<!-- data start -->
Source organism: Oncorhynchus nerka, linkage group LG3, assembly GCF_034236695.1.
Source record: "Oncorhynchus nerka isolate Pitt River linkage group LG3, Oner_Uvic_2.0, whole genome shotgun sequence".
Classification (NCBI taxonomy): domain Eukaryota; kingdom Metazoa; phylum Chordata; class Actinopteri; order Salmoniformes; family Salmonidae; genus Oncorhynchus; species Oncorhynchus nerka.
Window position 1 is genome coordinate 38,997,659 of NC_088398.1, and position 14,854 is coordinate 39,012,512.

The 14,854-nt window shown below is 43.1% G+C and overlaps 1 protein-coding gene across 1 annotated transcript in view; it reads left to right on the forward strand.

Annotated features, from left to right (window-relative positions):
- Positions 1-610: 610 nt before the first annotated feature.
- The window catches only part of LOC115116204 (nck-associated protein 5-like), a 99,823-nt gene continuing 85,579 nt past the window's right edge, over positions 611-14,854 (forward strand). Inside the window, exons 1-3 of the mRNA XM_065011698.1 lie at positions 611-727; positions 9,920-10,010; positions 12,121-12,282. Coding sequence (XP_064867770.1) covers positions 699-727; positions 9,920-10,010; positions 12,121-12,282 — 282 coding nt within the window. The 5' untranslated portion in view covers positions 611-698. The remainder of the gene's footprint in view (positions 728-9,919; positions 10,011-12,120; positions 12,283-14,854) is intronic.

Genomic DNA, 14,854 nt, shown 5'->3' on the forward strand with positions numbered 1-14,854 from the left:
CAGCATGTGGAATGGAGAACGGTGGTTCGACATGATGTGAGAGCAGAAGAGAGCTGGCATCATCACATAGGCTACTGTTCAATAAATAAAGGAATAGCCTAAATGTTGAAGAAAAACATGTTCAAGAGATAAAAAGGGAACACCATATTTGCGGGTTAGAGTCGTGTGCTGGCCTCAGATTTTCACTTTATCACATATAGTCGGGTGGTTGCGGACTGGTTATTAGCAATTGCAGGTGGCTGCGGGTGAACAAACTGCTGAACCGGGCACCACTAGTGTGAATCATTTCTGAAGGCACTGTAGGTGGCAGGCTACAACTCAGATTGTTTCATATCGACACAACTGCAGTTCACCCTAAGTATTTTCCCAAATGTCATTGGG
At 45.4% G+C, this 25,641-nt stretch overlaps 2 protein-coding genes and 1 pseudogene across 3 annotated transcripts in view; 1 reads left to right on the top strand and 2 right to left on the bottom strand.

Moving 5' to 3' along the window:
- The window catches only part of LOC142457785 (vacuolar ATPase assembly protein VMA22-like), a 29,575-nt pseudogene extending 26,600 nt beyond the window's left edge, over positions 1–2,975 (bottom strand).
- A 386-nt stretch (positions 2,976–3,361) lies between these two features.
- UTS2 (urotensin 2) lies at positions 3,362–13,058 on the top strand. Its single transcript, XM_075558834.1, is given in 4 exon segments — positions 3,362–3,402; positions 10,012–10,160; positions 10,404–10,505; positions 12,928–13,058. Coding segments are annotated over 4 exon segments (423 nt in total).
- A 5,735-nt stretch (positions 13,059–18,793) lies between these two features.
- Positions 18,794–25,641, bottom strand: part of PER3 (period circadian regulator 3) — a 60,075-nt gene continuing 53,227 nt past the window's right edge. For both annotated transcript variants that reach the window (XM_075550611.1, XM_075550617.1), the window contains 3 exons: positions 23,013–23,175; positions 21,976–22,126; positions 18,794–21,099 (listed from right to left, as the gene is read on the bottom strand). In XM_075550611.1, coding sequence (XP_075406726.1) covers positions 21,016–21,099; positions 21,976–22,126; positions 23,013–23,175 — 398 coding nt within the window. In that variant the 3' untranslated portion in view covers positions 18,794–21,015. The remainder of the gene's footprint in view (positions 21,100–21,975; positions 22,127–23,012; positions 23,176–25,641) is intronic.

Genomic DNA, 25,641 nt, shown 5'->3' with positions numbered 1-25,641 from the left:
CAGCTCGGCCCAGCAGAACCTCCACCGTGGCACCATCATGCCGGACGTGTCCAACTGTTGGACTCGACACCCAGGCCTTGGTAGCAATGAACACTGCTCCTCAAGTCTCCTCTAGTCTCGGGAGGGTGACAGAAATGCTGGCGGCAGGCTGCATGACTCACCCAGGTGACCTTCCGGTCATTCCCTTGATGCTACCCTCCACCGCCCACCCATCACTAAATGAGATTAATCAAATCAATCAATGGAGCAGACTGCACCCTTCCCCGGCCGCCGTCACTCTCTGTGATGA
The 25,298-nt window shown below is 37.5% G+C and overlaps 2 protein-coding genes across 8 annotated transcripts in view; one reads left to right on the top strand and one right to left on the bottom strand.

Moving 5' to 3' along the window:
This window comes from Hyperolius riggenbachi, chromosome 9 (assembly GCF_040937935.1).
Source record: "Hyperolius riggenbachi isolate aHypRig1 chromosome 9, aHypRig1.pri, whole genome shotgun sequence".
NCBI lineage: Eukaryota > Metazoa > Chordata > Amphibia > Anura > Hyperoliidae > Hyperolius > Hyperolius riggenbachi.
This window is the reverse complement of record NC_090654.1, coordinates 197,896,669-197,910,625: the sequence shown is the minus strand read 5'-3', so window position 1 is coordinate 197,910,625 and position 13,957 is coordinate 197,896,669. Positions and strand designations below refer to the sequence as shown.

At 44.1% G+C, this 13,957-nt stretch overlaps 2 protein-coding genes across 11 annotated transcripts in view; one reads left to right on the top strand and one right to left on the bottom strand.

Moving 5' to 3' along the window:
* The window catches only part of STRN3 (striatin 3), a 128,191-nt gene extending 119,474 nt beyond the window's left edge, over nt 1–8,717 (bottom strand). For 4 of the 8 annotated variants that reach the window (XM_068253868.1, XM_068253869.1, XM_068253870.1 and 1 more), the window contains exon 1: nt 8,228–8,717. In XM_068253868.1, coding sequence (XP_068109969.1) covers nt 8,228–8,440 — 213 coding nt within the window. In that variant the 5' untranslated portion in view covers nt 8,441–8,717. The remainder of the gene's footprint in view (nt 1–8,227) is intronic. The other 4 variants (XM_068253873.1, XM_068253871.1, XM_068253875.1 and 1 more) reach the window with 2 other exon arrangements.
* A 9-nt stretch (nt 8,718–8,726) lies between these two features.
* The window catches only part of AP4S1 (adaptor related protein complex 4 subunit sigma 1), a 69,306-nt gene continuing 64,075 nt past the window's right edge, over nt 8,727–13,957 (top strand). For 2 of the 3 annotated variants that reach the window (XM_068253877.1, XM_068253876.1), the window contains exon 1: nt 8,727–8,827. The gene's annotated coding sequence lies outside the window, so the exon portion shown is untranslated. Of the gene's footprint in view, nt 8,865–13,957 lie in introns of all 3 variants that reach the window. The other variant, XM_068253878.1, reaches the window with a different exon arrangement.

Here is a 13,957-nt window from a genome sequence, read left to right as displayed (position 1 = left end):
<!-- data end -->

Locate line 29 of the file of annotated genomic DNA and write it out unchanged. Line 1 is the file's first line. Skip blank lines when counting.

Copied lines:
* A 9-nt stretch (nt 8,718–8,726) lies between these two features.